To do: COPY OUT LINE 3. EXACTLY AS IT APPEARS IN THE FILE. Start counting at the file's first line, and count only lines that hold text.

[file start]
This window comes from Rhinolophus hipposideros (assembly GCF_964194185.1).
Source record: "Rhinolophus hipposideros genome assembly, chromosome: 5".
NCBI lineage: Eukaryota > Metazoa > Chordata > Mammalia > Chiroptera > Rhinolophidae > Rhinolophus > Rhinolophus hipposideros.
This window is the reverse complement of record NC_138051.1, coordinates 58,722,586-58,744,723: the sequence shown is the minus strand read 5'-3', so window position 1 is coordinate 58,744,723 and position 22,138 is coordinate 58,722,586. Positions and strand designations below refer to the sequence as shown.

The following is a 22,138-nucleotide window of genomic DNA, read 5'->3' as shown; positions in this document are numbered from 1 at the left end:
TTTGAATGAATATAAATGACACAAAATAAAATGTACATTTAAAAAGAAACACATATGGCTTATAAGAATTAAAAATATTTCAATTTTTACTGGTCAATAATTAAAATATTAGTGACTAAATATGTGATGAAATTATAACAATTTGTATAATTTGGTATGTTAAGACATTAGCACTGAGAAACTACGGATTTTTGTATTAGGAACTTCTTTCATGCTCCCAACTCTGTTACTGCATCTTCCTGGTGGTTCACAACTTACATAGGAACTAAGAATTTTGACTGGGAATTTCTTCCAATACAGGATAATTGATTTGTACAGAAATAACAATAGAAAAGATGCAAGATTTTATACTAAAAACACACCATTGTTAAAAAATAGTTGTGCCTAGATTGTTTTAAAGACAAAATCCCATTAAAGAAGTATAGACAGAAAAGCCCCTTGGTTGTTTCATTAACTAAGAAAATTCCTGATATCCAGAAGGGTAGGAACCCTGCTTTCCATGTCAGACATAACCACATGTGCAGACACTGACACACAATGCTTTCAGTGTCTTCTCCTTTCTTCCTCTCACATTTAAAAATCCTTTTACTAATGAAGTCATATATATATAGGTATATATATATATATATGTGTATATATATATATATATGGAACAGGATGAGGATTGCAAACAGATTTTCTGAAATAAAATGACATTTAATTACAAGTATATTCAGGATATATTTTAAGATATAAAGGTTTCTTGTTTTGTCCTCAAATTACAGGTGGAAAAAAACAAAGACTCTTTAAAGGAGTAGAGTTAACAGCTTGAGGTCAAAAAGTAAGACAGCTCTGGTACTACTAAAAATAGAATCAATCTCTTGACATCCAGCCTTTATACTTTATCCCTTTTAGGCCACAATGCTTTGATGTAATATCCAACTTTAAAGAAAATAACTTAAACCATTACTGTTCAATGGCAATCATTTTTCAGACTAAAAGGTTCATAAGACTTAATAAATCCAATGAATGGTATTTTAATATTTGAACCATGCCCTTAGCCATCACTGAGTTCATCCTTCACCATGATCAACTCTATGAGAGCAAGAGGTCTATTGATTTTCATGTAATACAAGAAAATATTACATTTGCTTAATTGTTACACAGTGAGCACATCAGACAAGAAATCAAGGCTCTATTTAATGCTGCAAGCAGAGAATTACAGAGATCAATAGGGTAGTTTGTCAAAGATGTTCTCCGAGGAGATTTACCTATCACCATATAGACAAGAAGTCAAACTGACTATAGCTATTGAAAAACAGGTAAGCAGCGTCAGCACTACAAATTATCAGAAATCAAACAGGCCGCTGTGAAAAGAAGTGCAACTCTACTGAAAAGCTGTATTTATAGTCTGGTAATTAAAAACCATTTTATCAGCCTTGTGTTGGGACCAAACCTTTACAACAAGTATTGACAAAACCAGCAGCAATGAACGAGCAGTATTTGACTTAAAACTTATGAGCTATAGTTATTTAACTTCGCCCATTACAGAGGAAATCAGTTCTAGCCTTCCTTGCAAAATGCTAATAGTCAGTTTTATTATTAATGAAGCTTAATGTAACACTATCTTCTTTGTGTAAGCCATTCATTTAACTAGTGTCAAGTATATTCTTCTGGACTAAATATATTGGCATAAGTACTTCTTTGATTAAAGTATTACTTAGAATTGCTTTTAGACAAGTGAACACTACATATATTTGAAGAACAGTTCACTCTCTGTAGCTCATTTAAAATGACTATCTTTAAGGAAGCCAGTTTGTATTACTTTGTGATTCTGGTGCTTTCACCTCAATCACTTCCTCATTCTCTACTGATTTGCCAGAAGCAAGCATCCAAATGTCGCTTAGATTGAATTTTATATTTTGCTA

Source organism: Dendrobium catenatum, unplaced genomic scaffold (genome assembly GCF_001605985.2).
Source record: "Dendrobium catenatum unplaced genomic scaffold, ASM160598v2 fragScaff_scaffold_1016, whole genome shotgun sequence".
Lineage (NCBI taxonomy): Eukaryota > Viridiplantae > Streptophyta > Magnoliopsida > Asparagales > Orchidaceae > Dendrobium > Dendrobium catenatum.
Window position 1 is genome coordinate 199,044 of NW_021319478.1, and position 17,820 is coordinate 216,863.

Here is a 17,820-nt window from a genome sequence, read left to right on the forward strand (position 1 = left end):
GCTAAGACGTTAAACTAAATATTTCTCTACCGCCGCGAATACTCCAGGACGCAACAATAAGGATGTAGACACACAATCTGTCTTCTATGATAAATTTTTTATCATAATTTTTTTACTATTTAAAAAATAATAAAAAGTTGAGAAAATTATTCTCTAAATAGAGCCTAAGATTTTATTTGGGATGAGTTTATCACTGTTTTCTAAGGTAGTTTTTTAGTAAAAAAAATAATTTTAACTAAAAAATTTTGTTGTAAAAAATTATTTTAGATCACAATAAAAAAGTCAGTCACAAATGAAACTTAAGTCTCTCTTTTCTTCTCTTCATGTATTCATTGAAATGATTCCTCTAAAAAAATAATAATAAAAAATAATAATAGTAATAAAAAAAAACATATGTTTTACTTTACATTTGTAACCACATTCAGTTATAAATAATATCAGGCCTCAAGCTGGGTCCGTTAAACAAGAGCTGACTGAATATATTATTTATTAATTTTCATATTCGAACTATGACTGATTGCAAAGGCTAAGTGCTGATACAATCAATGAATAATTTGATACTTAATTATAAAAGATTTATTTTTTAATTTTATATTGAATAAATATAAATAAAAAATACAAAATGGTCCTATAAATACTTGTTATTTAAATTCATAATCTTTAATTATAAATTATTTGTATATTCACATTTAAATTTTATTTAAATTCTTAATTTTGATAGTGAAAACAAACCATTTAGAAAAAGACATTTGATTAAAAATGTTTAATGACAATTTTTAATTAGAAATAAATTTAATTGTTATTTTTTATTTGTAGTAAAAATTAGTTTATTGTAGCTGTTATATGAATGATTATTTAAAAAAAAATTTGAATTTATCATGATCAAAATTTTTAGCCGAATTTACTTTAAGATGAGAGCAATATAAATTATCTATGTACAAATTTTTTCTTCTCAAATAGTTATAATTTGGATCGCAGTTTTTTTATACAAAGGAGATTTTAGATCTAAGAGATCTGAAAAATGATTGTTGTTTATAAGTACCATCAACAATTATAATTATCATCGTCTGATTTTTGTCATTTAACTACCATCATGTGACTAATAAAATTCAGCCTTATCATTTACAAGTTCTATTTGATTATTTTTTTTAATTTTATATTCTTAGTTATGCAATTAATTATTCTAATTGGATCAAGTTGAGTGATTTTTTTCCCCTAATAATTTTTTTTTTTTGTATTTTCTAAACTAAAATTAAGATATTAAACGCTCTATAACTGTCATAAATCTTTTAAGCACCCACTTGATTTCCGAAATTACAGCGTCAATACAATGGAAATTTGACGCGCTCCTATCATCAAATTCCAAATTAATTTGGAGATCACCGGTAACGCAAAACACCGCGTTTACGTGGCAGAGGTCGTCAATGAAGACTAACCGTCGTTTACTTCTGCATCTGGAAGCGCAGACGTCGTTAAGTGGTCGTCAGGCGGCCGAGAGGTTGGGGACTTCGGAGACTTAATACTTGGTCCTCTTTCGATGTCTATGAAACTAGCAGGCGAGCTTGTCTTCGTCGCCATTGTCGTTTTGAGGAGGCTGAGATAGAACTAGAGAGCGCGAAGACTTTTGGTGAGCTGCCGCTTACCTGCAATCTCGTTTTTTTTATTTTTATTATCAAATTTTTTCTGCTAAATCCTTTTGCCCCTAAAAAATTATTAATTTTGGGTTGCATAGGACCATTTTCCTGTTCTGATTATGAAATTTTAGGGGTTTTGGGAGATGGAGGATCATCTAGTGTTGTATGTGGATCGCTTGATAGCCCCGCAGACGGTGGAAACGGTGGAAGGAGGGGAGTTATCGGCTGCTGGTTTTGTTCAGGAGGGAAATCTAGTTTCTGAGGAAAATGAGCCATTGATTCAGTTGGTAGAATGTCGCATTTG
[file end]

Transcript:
NCBI lineage: Eukaryota > Metazoa > Chordata > Mammalia > Chiroptera > Rhinolophidae > Rhinolophus > Rhinolophus hipposideros.